for qualified lawyers. Lawyers have quickly recognised this trend and we have seen desire from newly qualified solicitors to qualify into disciplines such as those mentioned above, in addition to more experienced lawyers looking
to develop and diversify their experience. This demand has helped to both stabilise salaries and ensure that the rich pool of talent within the personal injury market is retained
and redeployed within a related area.
In reaction to the change there has also been a huge amount of consolidation across the market as legal advisers search for economies of scale.
It could be argued that the deregulation of
the legal services market in 2011, coupled with Jackson, created the 'perfect storm'. This meant that new (and existing) personal injury firms could survive the raft of changes by adopting alternative business structures (ABSs) and securing the investment needed to adapt. By utilising this fresh capital and investing heavily in new technologies, could firms remain profitable in an environment where profit margins are consistently being lowered?
Research published in May 2014 by the Solicitors Regulation Authority showed that ABSs accounted for approximately one-third of the turnover of the personal injury market and it is true that there are certainly more employment options than ever for those looking to work in personal injury. We have also seen significant growth in existing firms as private equity investors have identified personal injury firms as rife for investment.
The first firm (perhaps an unfortunate example given its recent prepack administration) to receive investment on becoming an ABS was Parabis Group. The firm dealt with claims management for insurance companies and defendant insurance work. It seemed to represent a great prospect and private equity firm Duke Street had high hopes
for the future when it parted with a £50m sum. Another, more successful, example in the North West is Bolton-headquartered Keoghs, which received a cash injection when Mayfair-based
LDC bought a 22.5 per cent stake in 2012 on its approval as an ABS.
In addition to private equity investment, we have seen several acquisitions that have also fuelled demand for additional resource and stopped the employment market stagnating. Meerkats entered the legal services market as BGL Group, one of the leading insurance intermediaries and owner of the Compare the Market website, when it received its ABS licence, allowing it to acquire Minster Law. Minster Law is perhaps a great example of a volume player that has tried to capitalise on market conditions, and while news of recent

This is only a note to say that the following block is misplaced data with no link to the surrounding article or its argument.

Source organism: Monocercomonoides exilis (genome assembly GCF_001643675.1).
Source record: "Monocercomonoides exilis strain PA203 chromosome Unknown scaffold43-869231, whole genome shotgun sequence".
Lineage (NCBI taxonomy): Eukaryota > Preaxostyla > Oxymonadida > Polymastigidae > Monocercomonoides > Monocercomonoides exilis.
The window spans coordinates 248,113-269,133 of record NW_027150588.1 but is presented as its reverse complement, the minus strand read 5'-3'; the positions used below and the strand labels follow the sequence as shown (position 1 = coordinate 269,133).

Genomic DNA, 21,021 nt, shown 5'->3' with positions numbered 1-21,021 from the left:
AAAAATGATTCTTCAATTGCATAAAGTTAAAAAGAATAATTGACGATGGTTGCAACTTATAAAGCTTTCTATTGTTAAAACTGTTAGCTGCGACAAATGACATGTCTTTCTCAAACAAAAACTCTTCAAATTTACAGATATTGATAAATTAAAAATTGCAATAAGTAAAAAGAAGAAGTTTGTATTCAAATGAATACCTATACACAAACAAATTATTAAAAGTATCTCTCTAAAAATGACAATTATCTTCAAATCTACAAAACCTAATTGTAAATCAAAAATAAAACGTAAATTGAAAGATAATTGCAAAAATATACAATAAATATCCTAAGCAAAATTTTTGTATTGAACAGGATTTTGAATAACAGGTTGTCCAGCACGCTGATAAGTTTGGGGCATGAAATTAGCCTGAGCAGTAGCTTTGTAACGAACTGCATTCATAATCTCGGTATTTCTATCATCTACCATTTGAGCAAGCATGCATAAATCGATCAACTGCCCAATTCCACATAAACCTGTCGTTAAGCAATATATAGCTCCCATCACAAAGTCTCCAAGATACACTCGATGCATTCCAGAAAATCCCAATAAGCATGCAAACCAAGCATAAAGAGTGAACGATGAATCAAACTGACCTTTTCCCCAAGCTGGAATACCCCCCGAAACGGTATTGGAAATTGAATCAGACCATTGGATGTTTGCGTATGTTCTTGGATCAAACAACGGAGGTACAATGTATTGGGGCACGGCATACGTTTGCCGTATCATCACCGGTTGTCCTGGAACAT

losses appears to be anything but positive, employee numbers now seem stable at 600
and it vows to bounce back.
Michael Warren, the managing director at Minster Law, recently commented: 'These figures are nine months old and driven by changes
in accounting policy. Undoubtedly there are operational challenges post-LASPO but now
we are through those challenges and operating where we want to be.' He also said: 'The firm is bolstered to face future challenges - not least
the prospect of George Osborne's increase of
the small-claims limit for personal injury claims.'
The proposed consultation on changes to the small-claims limit could be the next challenge to face the North West's personal injury firms and would promise to be the catalyst for even more reorganisation. Given market reaction and
access to justice concerns, it may not happen,
and recently the former Law Society president Jonathan Smithers said: 'The Society will respond to the consultation robustly.'
Whatever the changes, small, medium, and large firms alike have weathered significant change already, and so can only hope that new streamlined operating models are robust enough to withstand. For those which have survived and continue to do so, the future may look different - but there is a future.
Most will recognise the need to adapt and drive efficiencies and ultimately embrace changing working practices (which would include the experience, skills, and cost of those they chose
to recruit). This might be through utilising technological advancements to reduce overheads and create greater margin, specialising in new and niche areas that can provide greater profit and offering a greater level of fixed fees and services
in different ways. No doubt all of this will impact
on ongoing recruitment trends.
Conditions may alter but the work will remain, and those with experience and skills in personal injury law will continue to be in demand.